• void keyPressed(KeyEvent)— This method is called the moment a key is pressed.
  • void keyReleased(KeyEvent)— This method is called the moment a key is released.
  • void keyTyped(KeyEvent)— This method is called after a key has been pressed and released.

Each of these has a KeyEvent object as an argument, and you can call this object's methods to find out more about the event. Call the getKeyChar() method to find out which key was pressed. This key is returned as a char value, and it only can be used with letters, numbers, and punctuation. To monitor any key on the keyboard, including Enter, Home, Page Up, and Page Down, you can call getKeyCode() instead. This method returns an integer value representing the key. You can then call getKeyText() with that integer as an argument to receive a String object containing the name of the key (such as Home, F1, and so on). Listing 15.1 contains a Java app that draws the most recently pressed key in a label by using the getKeyChar() method. The app implements the KeyListener interface, so there are keyTyped(), keyPressed(), and keyReleased() methods in the class. The only one of these that does anything is keyTyped() in Lines 21–24.

Listing 15.1. The Full Text of KeyView.java
 1: import javax.swing.*;
 2: import java.awt.event.*;
 3: import java.awt.*;
 4: 5: public class KeyView extends JFrame implements KeyListener {
 6: JTextField keyText = new JTextField(80);
 7: JLabel keyLabel = new JLabel("Press any key in the text field.");
 8: 9: KeyView() {
10: super("KeyView");
11: setSize(350, 100);
12: setDefaultCloseOperation(JFrame.EXIT_ON_CLOSE);
13: keyText.addKeyListener(this);
14: BorderLayout bord = new BorderLayout();
15: setLayout(bord);
16: add(keyLabel, BorderLayout.NORTH);
17: add(keyText, BorderLayout.CENTER);
18: setVisible(true);
19: }
20: 21: public void keyTyped(KeyEvent input) {
22: char key = input.getKeyChar();
23: keyLabel.setText("You pressed " + key);
24: }
25: 26: public void keyPressed(KeyEvent txt) {
27: // do nothing
28: }
29: 30: public void keyReleased(KeyEvent txt) {
31: // do nothing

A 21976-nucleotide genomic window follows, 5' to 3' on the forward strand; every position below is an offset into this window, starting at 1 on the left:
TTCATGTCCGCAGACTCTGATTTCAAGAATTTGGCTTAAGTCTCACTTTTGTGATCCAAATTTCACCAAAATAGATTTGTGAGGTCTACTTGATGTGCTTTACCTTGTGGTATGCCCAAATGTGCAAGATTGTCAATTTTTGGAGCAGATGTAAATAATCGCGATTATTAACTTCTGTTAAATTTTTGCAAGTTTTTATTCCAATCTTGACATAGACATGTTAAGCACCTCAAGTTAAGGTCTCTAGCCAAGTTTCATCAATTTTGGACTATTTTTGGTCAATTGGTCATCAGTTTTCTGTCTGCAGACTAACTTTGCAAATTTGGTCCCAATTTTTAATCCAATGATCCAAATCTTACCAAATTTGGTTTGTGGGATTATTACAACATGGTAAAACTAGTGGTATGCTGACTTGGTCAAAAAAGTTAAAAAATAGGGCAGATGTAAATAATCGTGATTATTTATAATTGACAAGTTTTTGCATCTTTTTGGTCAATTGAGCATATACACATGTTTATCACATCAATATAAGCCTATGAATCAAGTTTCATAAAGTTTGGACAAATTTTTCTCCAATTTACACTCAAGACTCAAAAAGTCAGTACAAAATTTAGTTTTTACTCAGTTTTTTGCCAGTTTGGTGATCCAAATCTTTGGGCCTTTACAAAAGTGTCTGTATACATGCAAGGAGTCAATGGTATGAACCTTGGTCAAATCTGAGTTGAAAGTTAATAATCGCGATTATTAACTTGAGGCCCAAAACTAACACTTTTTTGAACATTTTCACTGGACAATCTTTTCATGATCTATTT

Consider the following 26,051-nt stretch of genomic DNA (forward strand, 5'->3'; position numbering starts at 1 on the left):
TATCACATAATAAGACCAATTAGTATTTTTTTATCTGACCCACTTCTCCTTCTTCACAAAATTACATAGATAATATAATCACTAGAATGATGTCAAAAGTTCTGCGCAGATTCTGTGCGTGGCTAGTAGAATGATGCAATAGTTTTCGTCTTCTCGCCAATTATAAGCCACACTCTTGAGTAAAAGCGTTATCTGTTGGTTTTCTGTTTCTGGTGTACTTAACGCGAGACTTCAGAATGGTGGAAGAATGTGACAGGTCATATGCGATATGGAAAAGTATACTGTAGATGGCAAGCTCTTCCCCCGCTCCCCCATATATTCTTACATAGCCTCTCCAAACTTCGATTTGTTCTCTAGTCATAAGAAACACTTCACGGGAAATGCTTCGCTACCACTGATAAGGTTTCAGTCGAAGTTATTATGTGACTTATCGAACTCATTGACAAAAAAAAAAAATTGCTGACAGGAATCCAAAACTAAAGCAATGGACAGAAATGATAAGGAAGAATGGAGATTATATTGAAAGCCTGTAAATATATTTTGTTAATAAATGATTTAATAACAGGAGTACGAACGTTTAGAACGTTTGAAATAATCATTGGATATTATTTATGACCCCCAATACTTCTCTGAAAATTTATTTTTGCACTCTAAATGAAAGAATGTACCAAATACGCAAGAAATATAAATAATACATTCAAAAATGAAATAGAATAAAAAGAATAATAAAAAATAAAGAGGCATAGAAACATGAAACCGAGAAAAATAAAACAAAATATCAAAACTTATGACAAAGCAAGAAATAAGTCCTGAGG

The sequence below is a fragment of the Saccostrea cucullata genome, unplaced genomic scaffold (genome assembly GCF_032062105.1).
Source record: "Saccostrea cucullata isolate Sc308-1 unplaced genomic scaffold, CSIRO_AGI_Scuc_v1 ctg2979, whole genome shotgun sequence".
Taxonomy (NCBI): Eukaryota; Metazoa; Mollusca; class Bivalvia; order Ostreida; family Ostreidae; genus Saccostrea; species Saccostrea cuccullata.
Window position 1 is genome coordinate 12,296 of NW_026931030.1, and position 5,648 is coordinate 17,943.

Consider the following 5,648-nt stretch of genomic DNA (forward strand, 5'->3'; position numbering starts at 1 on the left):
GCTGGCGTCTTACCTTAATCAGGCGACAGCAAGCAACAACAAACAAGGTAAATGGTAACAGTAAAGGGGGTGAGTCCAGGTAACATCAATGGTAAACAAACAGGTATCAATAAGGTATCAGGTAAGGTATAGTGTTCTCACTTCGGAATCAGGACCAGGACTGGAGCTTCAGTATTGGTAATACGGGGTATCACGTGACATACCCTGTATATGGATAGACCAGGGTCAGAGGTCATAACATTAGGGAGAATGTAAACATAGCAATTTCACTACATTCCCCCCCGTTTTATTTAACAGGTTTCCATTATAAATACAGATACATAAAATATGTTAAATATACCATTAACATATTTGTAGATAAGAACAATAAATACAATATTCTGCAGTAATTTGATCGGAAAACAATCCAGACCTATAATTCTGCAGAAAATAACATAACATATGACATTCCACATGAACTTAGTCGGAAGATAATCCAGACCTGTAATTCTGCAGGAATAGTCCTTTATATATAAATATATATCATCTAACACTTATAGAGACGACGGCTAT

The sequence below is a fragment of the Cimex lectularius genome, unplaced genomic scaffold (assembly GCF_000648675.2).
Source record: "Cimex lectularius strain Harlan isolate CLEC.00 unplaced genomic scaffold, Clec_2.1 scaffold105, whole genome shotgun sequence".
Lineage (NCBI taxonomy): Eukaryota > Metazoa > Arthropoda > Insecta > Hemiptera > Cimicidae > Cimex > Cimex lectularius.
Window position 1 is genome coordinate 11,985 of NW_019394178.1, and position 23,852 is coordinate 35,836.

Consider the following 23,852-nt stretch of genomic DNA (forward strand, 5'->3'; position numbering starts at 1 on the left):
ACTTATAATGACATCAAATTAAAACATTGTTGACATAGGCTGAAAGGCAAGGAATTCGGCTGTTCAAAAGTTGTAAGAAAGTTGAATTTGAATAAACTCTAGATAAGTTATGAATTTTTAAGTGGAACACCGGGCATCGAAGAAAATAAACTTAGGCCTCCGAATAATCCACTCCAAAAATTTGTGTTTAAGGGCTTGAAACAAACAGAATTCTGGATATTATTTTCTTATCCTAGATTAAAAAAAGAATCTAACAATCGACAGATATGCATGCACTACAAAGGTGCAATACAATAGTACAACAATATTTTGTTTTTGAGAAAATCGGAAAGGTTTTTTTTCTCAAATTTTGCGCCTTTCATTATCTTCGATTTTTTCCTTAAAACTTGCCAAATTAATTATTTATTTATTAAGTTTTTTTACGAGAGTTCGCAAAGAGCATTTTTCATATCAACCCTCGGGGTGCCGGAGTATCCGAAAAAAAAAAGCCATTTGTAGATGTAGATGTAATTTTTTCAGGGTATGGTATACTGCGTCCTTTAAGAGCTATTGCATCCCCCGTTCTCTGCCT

32: }
33: 34: public static void main(String[] arguments) {
35: KeyView frame = new KeyView();
36: }
37: }

When you run the app, it should resemble Screenshot.

Screenshot Handling keyboard events in a program.

Java ScreenShot

By the way

To play Karl Hörnell's Java applets, visit his website at http://www.javaonthebrain.com. He publishes the source code to more than a dozen programs he has written, and provides some explanatory notes for people trying to develop their own games.

Enabling and Disabling Components

You may have seen a component in a program that appears shaded instead of its normal appearance.

By the way

If you haven't seen a shaded component yet, you must have skipped Hour 14, "Laying Out a User Interface." I'm sorry to hear that. Sams Teach Yourself Programming with Java in 23 Hours doesn't have the same ring to it.

Shading indicates that users cannot do anything to the component because it is disabled. Disabling and enabling components as a program runs is done with the setEnabled() method of the component. A Boolean value is sent as an argument to the method, so setEnabled(true) enables a component for use, and setEnabled(false) disables a component. The following statement creates three buttons with the labels Previous, Next, and Finish, and disables the first button:

JButton previousButton = new JButton("Previous");
JButton nextButton = new JButton("Next");
JButton finishButton = new JButton("Finish");

This method is an effective way to prevent a component from sending a user event when it shouldn't. For example, if you're writing a Java app that takes a user's address in text fields, you might want to disable a Save button until all of the fields have some kind of value.